As we’ve entered into our last three months of mechina, there has been a big change in our routine.
Most of the responsibility of coordinating our schedule has shifted from the staff to us, and we’ve already planned several trips and seminars for our group. The change in pace has been exciting, and given us a chance to reflect on everything we’ve learned throughout this year and how we can apply it when developing our schedule for the coming months.
In early April Israel observes a week of exploring the Diaspora and Jewish Peoplehood, which was the perfect opportunity for our LEAP group to dive deeper into Israel’s relationship with Diaspora Jews, and to take the reigns in order to share the things we have learnt together this year with the rest of the Israelis on our program.
We started the week with two days at Kibbutz Hanaton in the north, where another mechina is also located. The location was so beautiful and full of nature, and the peacefulness was the perfect way to return from a weekend. We had several classes during our time there, focusing on story-telling and how we can share messages about our lives as Diaspora Jews with Israeli Jews throughout the week.
We also met with several people who live on the kibbutz and work at the mechina there, and got to hear about their life stories. It was very eye-opening, since they all identified with different Jewish denominations, and experienced different religious influences growing up. The speakers shared with us the process of how, in their adulthood, they made the conscious decision to build a certain religious or non religious environment in their homes based on their childhoods and their partners’ experiences within the religious world. It was interesting to see how people split off from the religious denomination they were brought up in because of their experiences post-high-school, and it showed me how many aspects of Judaism I still want to experience and how valuable it is to hear about them from people who actively choose to make those aspects a part of their everyday lives.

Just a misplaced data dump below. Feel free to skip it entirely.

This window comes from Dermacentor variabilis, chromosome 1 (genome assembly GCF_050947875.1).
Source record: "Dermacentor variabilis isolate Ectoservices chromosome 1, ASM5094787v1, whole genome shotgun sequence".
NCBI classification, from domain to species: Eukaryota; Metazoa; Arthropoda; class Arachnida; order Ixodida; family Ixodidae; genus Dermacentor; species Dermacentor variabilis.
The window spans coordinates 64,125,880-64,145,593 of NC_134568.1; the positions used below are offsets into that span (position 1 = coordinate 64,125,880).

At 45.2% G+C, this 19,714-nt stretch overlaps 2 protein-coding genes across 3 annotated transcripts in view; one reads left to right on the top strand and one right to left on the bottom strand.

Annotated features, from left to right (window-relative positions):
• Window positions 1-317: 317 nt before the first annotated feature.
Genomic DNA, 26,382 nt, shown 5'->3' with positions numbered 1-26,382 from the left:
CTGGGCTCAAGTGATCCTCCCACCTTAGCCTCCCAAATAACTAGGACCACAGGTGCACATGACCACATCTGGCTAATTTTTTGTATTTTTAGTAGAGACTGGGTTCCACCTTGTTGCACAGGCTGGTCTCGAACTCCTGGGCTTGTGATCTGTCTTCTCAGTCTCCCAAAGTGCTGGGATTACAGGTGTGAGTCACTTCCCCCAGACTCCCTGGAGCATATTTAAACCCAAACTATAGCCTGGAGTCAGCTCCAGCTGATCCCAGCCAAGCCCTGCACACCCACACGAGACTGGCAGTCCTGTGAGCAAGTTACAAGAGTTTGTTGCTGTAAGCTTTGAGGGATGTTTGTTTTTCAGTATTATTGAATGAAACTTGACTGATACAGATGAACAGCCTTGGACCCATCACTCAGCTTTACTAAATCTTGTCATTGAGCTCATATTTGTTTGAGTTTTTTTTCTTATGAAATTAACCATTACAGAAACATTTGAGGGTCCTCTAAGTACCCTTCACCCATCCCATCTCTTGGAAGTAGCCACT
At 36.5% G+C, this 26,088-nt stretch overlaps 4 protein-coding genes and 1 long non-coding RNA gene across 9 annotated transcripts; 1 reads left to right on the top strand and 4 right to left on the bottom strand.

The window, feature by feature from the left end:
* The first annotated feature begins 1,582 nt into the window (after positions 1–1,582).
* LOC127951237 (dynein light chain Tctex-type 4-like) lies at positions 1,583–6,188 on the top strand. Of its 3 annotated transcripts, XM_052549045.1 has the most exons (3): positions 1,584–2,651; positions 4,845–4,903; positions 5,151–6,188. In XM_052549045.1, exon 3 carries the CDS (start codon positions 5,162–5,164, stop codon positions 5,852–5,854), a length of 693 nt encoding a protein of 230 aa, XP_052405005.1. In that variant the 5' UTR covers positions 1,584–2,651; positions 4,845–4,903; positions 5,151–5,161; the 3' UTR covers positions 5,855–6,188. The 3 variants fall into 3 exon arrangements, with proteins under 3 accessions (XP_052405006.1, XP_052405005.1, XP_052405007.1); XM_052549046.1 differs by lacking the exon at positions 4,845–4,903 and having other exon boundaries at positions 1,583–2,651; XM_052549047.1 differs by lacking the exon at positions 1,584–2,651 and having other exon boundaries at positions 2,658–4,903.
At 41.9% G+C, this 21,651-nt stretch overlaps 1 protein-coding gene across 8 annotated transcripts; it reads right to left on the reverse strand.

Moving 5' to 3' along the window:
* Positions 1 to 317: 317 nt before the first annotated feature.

On Tuesday, our mechina spent the day at Jerusalem, learning about its history and about Jewish peoplehood in a broader sense. We started our morning with a walking tour of Jerusalem. Something interesting that our tour guide said was that the concept of different Jewish denominations is a very European Ashkenazi thing. She continued that in Israel, certain parts of Jewish culture and experience are chosen for us, like places being closed on Saturday and having days off for Jewish holidays. But to be a part of Jewish culture, you need to get up every morning and choose to be a part of it. And this stood out for me because, growing up, I was never actively a part of Jewish culture, except for celebrating Jewish holidays with my family. Spending my gap year in Israel has shown me how many experiences you can be a part of as a Jew, and how it is now my responsibility as I enter adulthood to choose aspects of this religion which I want to be a part of.
We ended the day with a tasting tour in the area near Mahane Yehuda Market. Our tour guide made aliyah from America, and spoke about his experience of never feeling like he quite belonged in his American communities, and finally finding a home for himself in Israel, where he immediately clicked with the culture and lifestyle. We got to taste his favourite tacos and empanadas in the country, and the tour provided a really personal look into the experience of living in Jerusalem.
Talk with Sha’anan Streett
On the last day of Diaspora Week, Sha’anan Streett came in to speak to us. He is part of the Israeli hip hop/funk band Hadag Nahash, and father of Shali, one of the members of LEAP. He told us about his experience growing up in Jerusalem, the link between his political beliefs and his music, and how he chose to raise his children in terms of religious practice. Sha’anan pointed out to us that in Israel, Jews are the majority – we make the rules but don’t necessarily follow them. But everywhere else in the world, we are a minority. He explained that being a minority is part of the Jewish identity, and we should embrace this instead of trying to escape it. When we asked about religion, Sha’anan said that he’s a non-believer. He explained that Jews have thousands of years of wisdom, and that it’s smart to look into this history (instead of ignoring it) and choose the things that are relevant to us and our lives.
One recurring theme that I have experienced throughout this week is the emphasis on the freedom to create your own religious affiliation, and the skill of curating how you want your connection to Judaism to look. Regardless of how I was raised, this year in Israel has been the perfect opportunity for me to learn about the aspects of Judaism I have less connection to, and decide which of them are relevant to my beliefs, and use them to build the identity I want.
Nicole Khaimson, BINA Gap Year Participant